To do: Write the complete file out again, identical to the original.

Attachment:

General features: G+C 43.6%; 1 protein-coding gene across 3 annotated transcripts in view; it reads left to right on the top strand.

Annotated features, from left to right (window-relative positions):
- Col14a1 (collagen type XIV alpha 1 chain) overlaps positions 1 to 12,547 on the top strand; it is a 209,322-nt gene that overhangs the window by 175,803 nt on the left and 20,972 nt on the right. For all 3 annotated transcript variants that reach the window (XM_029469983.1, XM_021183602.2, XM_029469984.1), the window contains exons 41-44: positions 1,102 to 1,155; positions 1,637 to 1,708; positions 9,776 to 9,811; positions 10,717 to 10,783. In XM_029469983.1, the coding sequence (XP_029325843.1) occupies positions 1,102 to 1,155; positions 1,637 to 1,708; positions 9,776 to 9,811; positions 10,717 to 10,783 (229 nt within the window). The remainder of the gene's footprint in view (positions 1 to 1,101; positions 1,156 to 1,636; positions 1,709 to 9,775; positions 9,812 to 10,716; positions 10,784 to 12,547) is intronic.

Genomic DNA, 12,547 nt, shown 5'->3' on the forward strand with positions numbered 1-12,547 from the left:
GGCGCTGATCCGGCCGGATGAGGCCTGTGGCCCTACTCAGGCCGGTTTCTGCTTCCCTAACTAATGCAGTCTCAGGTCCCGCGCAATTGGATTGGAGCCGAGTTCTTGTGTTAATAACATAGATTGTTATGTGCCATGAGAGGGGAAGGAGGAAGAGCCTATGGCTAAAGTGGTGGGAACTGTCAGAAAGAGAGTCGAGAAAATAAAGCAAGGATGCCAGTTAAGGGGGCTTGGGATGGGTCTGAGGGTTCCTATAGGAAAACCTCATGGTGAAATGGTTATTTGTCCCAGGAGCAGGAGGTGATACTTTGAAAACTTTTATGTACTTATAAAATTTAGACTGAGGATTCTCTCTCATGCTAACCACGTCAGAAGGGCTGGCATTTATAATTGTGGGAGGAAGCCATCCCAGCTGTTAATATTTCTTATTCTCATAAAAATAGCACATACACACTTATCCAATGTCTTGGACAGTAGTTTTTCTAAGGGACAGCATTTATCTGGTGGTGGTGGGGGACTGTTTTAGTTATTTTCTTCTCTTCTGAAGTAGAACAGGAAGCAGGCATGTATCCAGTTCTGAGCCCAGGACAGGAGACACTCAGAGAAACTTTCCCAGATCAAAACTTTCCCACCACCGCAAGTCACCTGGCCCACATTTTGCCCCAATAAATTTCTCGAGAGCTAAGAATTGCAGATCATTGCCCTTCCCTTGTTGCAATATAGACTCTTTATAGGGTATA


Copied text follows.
General features: G+C 43.6%; 1 protein-coding gene across 3 annotated transcripts in view; it reads left to right on the top strand.

Annotated features, from left to right (window-relative positions):
- Col14a1 (collagen type XIV alpha 1 chain) overlaps positions 1 to 12,547 on the top strand; it is a 209,322-nt gene that overhangs the window by 175,803 nt on the left and 20,972 nt on the right. For all 3 annotated transcript variants that reach the window (XM_029469983.1, XM_021183602.2, XM_029469984.1), the window contains exons 41-44: positions 1,102 to 1,155; positions 1,637 to 1,708; positions 9,776 to 9,811; positions 10,717 to 10,783. In XM_029469983.1, the coding sequence (XP_029325843.1) occupies positions 1,102 to 1,155; positions 1,637 to 1,708; positions 9,776 to 9,811; positions 10,717 to 10,783 (229 nt within the window). The remainder of the gene's footprint in view (positions 1 to 1,101; positions 1,156 to 1,636; positions 1,709 to 9,775; positions 9,812 to 10,716; positions 10,784 to 12,547) is intronic.

Genomic DNA, 12,547 nt, shown 5'->3' on the forward strand with positions numbered 1-12,547 from the left:
GGCGCTGATCCGGCCGGATGAGGCCTGTGGCCCTACTCAGGCCGGTTTCTGCTTCCCTAACTAATGCAGTCTCAGGTCCCGCGCAATTGGATTGGAGCCGAGTTCTTGTGTTAATAACATAGATTGTTATGTGCCATGAGAGGGGAAGGAGGAAGAGCCTATGGCTAAAGTGGTGGGAACTGTCAGAAAGAGAGTCGAGAAAATAAAGCAAGGATGCCAGTTAAGGGGGCTTGGGATGGGTCTGAGGGTTCCTATAGGAAAACCTCATGGTGAAATGGTTATTTGTCCCAGGAGCAGGAGGTGATACTTTGAAAACTTTTATGTACTTATAAAATTTAGACTGAGGATTCTCTCTCATGCTAACCACGTCAGAAGGGCTGGCATTTATAATTGTGGGAGGAAGCCATCCCAGCTGTTAATATTTCTTATTCTCATAAAAATAGCACATACACACTTATCCAATGTCTTGGACAGTAGTTTTTCTAAGGGACAGCATTTATCTGGTGGTGGTGGGGGACTGTTTTAGTTATTTTCTTCTCTTCTGAAGTAGAACAGGAAGCAGGCATGTATCCAGTTCTGAGCCCAGGACAGGAGACACTCAGAGAAACTTTCCCAGATCAAAACTTTCCCACCACCGCAAGTCACCTGGCCCACATTTTGCCCCAATAAATTTCTCGAGAGCTAAGAATTGCAGATCATTGCCCTTCCCTTGTTGCAATATAGACTCTTTATAGGGTATA